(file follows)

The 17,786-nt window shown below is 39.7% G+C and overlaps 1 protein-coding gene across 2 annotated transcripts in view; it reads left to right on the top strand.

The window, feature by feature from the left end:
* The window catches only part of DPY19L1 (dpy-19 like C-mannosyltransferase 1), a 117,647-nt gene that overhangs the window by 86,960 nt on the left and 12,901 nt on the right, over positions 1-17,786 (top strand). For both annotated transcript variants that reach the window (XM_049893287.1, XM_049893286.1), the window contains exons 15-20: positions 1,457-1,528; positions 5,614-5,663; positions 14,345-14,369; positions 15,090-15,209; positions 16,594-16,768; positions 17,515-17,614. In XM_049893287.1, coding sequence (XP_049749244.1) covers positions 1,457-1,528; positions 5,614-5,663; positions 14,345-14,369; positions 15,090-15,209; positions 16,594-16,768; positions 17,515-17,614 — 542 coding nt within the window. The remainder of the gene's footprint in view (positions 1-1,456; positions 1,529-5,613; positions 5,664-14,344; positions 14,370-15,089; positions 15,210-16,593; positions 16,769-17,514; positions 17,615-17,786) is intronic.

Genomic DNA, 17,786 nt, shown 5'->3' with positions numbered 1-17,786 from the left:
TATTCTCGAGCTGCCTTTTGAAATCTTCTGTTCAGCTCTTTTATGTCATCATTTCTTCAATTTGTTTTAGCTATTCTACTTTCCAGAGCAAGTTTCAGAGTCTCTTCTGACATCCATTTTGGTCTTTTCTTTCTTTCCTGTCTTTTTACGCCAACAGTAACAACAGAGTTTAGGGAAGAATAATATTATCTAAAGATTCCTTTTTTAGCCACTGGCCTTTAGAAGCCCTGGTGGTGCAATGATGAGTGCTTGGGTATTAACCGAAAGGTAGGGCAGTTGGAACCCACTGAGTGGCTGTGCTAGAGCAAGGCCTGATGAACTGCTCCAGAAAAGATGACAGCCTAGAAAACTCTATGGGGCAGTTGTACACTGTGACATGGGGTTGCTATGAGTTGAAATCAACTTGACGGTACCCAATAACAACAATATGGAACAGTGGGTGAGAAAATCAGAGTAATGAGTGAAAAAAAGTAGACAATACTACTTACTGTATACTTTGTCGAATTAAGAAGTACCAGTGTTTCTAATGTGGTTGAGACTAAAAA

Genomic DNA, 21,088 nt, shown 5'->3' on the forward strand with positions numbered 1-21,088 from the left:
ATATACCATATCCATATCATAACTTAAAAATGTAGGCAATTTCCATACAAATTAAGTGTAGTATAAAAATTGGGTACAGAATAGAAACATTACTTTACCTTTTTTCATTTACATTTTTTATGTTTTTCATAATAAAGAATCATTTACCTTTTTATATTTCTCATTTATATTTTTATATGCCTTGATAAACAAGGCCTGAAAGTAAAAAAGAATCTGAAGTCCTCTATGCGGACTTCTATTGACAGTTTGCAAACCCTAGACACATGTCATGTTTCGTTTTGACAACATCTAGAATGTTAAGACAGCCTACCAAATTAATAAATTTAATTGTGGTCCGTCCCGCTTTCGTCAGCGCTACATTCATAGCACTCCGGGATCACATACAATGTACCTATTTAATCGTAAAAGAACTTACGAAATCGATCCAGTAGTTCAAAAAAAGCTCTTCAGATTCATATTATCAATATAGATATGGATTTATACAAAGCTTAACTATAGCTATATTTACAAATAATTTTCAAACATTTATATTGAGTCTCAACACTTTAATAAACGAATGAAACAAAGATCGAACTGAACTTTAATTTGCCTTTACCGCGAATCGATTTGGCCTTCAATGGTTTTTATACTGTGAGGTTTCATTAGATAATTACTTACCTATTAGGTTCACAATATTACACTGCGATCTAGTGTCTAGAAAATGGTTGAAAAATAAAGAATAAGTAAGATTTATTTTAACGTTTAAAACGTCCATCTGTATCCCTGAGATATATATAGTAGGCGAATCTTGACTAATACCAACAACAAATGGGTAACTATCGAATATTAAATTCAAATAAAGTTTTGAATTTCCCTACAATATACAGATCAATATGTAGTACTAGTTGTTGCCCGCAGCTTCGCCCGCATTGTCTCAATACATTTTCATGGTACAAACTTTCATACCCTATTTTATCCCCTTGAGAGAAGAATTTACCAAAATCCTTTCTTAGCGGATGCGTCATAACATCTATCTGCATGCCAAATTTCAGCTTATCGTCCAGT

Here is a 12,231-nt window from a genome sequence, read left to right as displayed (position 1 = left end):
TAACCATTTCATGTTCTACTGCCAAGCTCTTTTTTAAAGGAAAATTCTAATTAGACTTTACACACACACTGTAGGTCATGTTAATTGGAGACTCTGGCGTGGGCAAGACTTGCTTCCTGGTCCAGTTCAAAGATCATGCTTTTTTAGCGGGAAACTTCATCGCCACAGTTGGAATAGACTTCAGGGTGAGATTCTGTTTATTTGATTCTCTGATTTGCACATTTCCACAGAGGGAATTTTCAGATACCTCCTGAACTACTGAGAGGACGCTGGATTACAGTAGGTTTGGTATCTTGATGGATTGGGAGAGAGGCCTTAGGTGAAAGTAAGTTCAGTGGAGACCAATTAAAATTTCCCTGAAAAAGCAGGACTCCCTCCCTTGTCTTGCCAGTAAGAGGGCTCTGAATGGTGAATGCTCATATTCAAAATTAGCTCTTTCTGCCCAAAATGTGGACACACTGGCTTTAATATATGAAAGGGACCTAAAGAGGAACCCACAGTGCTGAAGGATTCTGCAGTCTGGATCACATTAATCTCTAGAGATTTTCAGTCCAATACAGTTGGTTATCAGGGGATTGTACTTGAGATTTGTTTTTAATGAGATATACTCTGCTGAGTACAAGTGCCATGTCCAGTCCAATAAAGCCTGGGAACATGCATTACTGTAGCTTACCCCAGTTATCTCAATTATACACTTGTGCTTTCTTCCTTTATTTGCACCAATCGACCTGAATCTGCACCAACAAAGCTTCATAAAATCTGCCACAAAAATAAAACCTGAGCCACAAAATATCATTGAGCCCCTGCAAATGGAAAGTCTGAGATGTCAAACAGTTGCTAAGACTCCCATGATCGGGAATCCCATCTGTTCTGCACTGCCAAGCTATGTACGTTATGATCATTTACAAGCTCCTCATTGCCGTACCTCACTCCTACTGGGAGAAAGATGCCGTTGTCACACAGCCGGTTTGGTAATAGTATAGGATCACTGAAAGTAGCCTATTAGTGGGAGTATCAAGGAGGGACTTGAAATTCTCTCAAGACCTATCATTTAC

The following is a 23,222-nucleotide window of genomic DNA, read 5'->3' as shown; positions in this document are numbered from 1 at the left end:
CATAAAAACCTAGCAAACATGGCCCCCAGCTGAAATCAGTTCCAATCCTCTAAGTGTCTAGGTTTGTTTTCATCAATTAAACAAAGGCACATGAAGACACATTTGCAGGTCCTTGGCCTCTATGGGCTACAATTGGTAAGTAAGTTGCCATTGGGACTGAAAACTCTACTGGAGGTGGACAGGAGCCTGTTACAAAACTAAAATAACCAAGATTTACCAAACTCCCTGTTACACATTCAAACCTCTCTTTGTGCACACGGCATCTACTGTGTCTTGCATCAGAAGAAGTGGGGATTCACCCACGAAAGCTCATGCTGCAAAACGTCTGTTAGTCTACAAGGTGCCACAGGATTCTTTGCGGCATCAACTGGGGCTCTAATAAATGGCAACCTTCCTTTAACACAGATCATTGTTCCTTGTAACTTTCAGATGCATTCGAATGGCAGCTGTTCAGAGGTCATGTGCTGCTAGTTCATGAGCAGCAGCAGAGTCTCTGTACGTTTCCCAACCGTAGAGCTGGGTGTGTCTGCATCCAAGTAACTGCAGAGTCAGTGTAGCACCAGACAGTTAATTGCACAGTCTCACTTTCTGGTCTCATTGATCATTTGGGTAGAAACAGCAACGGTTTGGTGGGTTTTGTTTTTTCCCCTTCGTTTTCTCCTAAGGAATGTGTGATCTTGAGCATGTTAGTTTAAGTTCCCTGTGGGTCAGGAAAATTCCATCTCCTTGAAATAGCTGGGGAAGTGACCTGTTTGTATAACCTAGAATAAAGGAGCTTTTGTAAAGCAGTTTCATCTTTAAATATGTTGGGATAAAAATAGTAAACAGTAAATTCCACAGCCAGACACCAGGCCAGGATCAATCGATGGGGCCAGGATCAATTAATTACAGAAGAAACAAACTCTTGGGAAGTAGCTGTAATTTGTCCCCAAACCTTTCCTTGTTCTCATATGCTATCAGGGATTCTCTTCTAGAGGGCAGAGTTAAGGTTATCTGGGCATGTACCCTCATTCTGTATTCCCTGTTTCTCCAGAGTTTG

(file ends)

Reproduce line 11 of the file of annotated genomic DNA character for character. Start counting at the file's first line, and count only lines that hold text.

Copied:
CATAAAAACCTAGCAAACATGGCCCCCAGCTGAAATCAGTTCCAATCCTCTAAGTGTCTAGGTTTGTTTTCATCAATTAAACAAAGGCACATGAAGACACATTTGCAGGTCCTTGGCCTCTATGGGCTACAATTGGTAAGTAAGTTGCCATTGGGACTGAAAACTCTACTGGAGGTGGACAGGAGCCTGTTACAAAACTAAAATAACCAAGATTTACCAAACTCCCTGTTACACATTCAAACCTCTCTTTGTGCACACGGCATCTACTGTGTCTTGCATCAGAAGAAGTGGGGATTCACCCACGAAAGCTCATGCTGCAAAACGTCTGTTAGTCTACAAGGTGCCACAGGATTCTTTGCGGCATCAACTGGGGCTCTAATAAATGGCAACCTTCCTTTAACACAGATCATTGTTCCTTGTAACTTTCAGATGCATTCGAATGGCAGCTGTTCAGAGGTCATGTGCTGCTAGTTCATGAGCAGCAGCAGAGTCTCTGTACGTTTCCCAACCGTAGAGCTGGGTGTGTCTGCATCCAAGTAACTGCAGAGTCAGTGTAGCACCAGACAGTTAATTGCACAGTCTCACTTTCTGGTCTCATTGATCATTTGGGTAGAAACAGCAACGGTTTGGTGGGTTTTGTTTTTTCCCCTTCGTTTTCTCCTAAGGAATGTGTGATCTTGAGCATGTTAGTTTAAGTTCCCTGTGGGTCAGGAAAATTCCATCTCCTTGAAATAGCTGGGGAAGTGACCTGTTTGTATAACCTAGAATAAAGGAGCTTTTGTAAAGCAGTTTCATCTTTAAATATGTTGGGATAAAAATAGTAAACAGTAAATTCCACAGCCAGACACCAGGCCAGGATCAATCGATGGGGCCAGGATCAATTAATTACAGAAGAAACAAACTCTTGGGAAGTAGCTGTAATTTGTCCCCAAACCTTTCCTTGTTCTCATATGCTATCAGGGATTCTCTTCTAGAGGGCAGAGTTAAGGTTATCTGGGCATGTACCCTCATTCTGTATTCCCTGTTTCTCCAGAGTTTG